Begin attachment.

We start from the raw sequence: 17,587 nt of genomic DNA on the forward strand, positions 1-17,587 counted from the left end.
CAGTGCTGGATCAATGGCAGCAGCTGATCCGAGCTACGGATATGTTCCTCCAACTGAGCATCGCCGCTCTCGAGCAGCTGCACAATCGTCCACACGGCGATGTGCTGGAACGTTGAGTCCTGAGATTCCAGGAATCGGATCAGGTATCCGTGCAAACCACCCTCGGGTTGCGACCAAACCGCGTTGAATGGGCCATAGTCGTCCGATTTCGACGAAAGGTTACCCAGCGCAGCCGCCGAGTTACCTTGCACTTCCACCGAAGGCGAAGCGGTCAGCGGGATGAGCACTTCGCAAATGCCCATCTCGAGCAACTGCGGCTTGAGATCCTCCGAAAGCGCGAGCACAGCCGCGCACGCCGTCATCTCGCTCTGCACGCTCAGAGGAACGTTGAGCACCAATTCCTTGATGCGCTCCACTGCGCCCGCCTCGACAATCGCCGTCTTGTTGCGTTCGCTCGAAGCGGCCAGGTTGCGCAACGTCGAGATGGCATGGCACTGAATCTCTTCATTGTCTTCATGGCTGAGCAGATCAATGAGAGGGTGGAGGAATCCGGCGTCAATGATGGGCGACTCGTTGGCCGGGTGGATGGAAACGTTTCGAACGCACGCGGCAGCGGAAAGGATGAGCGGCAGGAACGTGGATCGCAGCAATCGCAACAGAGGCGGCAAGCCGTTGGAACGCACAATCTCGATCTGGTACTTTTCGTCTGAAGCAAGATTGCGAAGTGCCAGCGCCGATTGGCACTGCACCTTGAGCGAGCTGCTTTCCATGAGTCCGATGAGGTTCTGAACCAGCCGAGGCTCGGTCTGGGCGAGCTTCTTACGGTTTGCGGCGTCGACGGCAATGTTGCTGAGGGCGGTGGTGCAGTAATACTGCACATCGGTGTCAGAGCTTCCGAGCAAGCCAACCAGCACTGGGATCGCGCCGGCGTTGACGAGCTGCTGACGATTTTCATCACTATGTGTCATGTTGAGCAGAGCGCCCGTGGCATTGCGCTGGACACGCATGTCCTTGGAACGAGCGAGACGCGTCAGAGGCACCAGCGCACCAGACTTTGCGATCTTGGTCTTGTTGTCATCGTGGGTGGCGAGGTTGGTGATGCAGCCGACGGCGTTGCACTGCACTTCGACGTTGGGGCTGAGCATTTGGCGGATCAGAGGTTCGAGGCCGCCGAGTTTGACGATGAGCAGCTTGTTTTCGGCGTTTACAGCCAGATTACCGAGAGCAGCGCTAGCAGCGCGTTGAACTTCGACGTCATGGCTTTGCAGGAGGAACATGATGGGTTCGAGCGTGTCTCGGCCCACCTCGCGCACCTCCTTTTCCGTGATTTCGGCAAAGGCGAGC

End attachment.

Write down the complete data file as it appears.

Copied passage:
We start from the raw sequence: 17,587 nt of genomic DNA on the forward strand, positions 1-17,587 counted from the left end.
CAGTGCTGGATCAATGGCAGCAGCTGATCCGAGCTACGGATATGTTCCTCCAACTGAGCATCGCCGCTCTCGAGCAGCTGCACAATCGTCCACACGGCGATGTGCTGGAACGTTGAGTCCTGAGATTCCAGGAATCGGATCAGGTATCCGTGCAAACCACCCTCGGGTTGCGACCAAACCGCGTTGAATGGGCCATAGTCGTCCGATTTCGACGAAAGGTTACCCAGCGCAGCCGCCGAGTTACCTTGCACTTCCACCGAAGGCGAAGCGGTCAGCGGGATGAGCACTTCGCAAATGCCCATCTCGAGCAACTGCGGCTTGAGATCCTCCGAAAGCGCGAGCACAGCCGCGCACGCCGTCATCTCGCTCTGCACGCTCAGAGGAACGTTGAGCACCAATTCCTTGATGCGCTCCACTGCGCCCGCCTCGACAATCGCCGTCTTGTTGCGTTCGCTCGAAGCGGCCAGGTTGCGCAACGTCGAGATGGCATGGCACTGAATCTCTTCATTGTCTTCATGGCTGAGCAGATCAATGAGAGGGTGGAGGAATCCGGCGTCAATGATGGGCGACTCGTTGGCCGGGTGGATGGAAACGTTTCGAACGCACGCGGCAGCGGAAAGGATGAGCGGCAGGAACGTGGATCGCAGCAATCGCAACAGAGGCGGCAAGCCGTTGGAACGCACAATCTCGATCTGGTACTTTTCGTCTGAAGCAAGATTGCGAAGTGCCAGCGCCGATTGGCACTGCACCTTGAGCGAGCTGCTTTCCATGAGTCCGATGAGGTTCTGAACCAGCCGAGGCTCGGTCTGGGCGAGCTTCTTACGGTTTGCGGCGTCGACGGCAATGTTGCTGAGGGCGGTGGTGCAGTAATACTGCACATCGGTGTCAGAGCTTCCGAGCAAGCCAACCAGCACTGGGATCGCGCCGGCGTTGACGAGCTGCTGACGATTTTCATCACTATGTGTCATGTTGAGCAGAGCGCCCGTGGCATTGCGCTGGACACGCATGTCCTTGGAACGAGCGAGACGCGTCAGAGGCACCAGCGCACCAGACTTTGCGATCTTGGTCTTGTTGTCATCGTGGGTGGCGAGGTTGGTGATGCAGCCGACGGCGTTGCACTGCACTTCGACGTTGGGGCTGAGCATTTGGCGGATCAGAGGTTCGAGGCCGCCGAGTTTGACGATGAGCAGCTTGTTTTCGGCGTTTACAGCCAGATTACCGAGAGCAGCGCTAGCAGCGCGTTGAACTTCGACGTCATGGCTTTGCAGGAGGAACATGATGGGTTCGAGCGTGTCTCGGCCCACCTCGCGCACCTCCTTTTCCGTGATTTCGGCAAAGGCGAGC